Melissa Azzopardi CPA revels in the experience her work gives her: being involved in something close to the community while making the most of the skills honed in the corporate world.
At a glance
- Melissa Azzopardi CPA is general manager finance with the Australian Football League.
- Azzopardi’s current role follows a three-year stint with Tennis Australia, where she was appointed as CFO in 2018.
- Working with two prominent sports organisations during a pandemic has highlighted for Azzopardi the need to adapt to change quickly.
After helping to steer Tennis Australia through its most challenging year on record, you might think Melissa Azzopardi CPA would take a break from sport.
An industry largely centred around travel and large crowds, it is among the hardest struck by COVID-19 restrictions. This year’s Australian Open alone recorded an estimated loss of A$100 million.
However, instead of changing industries, Azzopardi switched codes. Within four days of leaving her role as CFO of Australia’s governing body for tennis in March this year, she stepped into the newly created position of general manager finance at the country’s most dominant – and arguably most beloved – sporting code, the Australian Football League (AFL).
Upon reflection, team sports may be more Azzopardi’s style. She joined Tennis Australia at the start of 2018 with a mandate to transform the finance function and spearhead the department’s integration into the wider business.
This required building the trust of a finance team of 30, who were somewhat uneasy about the changes their new boss would introduce from her corporate background.
Azzopardi also needed to foster strong relationships with the board and the organisation’s various state bodies to introduce the systems, processes and governance structures required to support its significant growth.
“I was new to sport, and the industry sometimes speaks a different language,” says Azzopardi. “But I love leading teams and being part of teams. I needed to do a lot of listening and a lot of learning, but I’m very comfortable asking questions.”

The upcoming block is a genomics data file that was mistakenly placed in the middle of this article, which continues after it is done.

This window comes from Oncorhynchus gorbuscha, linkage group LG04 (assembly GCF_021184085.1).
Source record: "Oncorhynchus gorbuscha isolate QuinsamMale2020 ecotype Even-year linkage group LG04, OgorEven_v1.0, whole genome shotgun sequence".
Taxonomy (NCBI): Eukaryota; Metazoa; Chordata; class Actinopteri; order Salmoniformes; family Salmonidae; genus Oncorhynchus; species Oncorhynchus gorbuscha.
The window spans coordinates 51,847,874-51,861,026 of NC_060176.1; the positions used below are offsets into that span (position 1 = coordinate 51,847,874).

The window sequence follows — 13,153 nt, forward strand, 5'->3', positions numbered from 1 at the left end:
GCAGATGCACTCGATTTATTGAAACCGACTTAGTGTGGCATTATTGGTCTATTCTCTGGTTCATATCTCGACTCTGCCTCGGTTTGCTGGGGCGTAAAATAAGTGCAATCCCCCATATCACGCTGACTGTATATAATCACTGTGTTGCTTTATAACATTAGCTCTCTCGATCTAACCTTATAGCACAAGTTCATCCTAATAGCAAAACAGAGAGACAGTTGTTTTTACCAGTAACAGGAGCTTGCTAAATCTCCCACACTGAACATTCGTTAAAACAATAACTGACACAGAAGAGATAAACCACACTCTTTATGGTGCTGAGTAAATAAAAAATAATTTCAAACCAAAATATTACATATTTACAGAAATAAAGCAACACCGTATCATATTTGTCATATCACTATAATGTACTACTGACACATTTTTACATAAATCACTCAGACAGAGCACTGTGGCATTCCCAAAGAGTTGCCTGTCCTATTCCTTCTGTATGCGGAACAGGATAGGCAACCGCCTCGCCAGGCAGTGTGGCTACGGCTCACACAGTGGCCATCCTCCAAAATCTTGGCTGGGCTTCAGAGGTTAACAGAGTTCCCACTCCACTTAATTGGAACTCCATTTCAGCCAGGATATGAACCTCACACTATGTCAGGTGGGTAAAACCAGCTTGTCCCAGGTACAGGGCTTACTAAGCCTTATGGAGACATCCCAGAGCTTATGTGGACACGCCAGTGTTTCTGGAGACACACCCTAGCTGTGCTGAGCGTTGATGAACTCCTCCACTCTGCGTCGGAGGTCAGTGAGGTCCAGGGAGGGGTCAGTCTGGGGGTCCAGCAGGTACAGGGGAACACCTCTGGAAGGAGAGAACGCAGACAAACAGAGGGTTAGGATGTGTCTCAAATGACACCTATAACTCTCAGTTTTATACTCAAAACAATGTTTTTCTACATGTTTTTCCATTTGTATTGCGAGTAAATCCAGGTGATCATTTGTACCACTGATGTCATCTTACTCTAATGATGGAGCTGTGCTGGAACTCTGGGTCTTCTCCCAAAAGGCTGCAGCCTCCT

From corporate to courtside
Azzopardi grew up in Ballan, a town of about 3000 residents in western Victoria. Like most country towns, its local community thrives on sport. As a teenager, Azzopardi held the role of treasurer for the local netball team, which may have been a sign of things to come.
However, she spent the first two decades of her accounting career in the corporate sector.
While completing the CPA Program in the mid 1990s, Azzopardi took up a work experience role at Australian Unity. She spent the next two and a half years with the insurer before switching to industry rival QBE, then moving on to senior finance roles at Carlton & United Breweries (CUB).
She started with Origin Energy in 2008, working her way up to the role of financial controller – corporate. A decade later, she stepped into the world of sport.
Azzopardi’s recruitment to Tennis Australia was part of a broader succession plan for the organisation’s finance team. David Roberts CPA was the organisation’s chief operating officer when he recruited Azzopardi to the role of director of finance. Within 10 months, she was CFO.